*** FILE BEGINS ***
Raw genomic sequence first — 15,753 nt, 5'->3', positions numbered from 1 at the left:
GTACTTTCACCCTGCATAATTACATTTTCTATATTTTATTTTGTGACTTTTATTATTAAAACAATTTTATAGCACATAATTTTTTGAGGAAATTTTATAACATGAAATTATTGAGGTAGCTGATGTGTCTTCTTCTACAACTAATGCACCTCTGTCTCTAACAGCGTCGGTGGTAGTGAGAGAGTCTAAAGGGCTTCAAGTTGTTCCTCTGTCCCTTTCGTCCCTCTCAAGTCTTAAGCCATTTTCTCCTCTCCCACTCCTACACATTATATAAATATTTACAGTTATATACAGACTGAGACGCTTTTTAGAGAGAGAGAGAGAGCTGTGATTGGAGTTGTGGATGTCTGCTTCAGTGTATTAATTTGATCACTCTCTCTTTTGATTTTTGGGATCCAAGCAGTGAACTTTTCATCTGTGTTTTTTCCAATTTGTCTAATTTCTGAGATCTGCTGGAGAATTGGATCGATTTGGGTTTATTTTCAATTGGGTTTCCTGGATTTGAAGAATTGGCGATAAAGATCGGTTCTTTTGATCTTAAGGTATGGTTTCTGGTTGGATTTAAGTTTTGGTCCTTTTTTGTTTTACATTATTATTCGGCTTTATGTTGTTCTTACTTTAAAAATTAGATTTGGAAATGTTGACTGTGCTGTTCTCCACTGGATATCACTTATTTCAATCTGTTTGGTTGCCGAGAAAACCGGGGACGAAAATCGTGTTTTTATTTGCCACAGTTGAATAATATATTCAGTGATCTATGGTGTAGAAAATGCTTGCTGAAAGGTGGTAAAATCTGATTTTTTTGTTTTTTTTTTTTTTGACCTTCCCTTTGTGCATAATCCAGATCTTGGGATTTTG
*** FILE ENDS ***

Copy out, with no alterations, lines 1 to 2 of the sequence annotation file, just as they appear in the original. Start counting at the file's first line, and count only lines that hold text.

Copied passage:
Raw genomic sequence first — 15,753 nt, 5'->3', positions numbered from 1 at the left:
GTACTTTCACCCTGCATAATTACATTTTCTATATTTTATTTTGTGACTTTTATTATTAAAACAATTTTATAGCACATAATTTTTTGAGGAAATTTTATAACATGAAATTATTGAGGTAGCTGATGTGTCTTCTTCTACAACTAATGCACCTCTGTCTCTAACAGCGTCGGTGGTAGTGAGAGAGTCTAAAGGGCTTCAAGTTGTTCCTCTGTCCCTTTCGTCCCTCTCAAGTCTTAAGCCATTTTCTCCTCTCCCACTCCTACACATTATATAAATATTTACAGTTATATACAGACTGAGACGCTTTTTAGAGAGAGAGAGAGAGCTGTGATTGGAGTTGTGGATGTCTGCTTCAGTGTATTAATTTGATCACTCTCTCTTTTGATTTTTGGGATCCAAGCAGTGAACTTTTCATCTGTGTTTTTTCCAATTTGTCTAATTTCTGAGATCTGCTGGAGAATTGGATCGATTTGGGTTTATTTTCAATTGGGTTTCCTGGATTTGAAGAATTGGCGATAAAGATCGGTTCTTTTGATCTTAAGGTATGGTTTCTGGTTGGATTTAAGTTTTGGTCCTTTTTTGTTTTACATTATTATTCGGCTTTATGTTGTTCTTACTTTAAAAATTAGATTTGGAAATGTTGACTGTGCTGTTCTCCACTGGATATCACTTATTTCAATCTGTTTGGTTGCCGAGAAAACCGGGGACGAAAATCGTGTTTTTATTTGCCACAGTTGAATAATATATTCAGTGATCTATGGTGTAGAAAATGCTTGCTGAAAGGTGGTAAAATCTGATTTTTTTGTTTTTTTTTTTTTTGACCTTCCCTTTGTGCATAATCCAGATCTTGGGATTTTG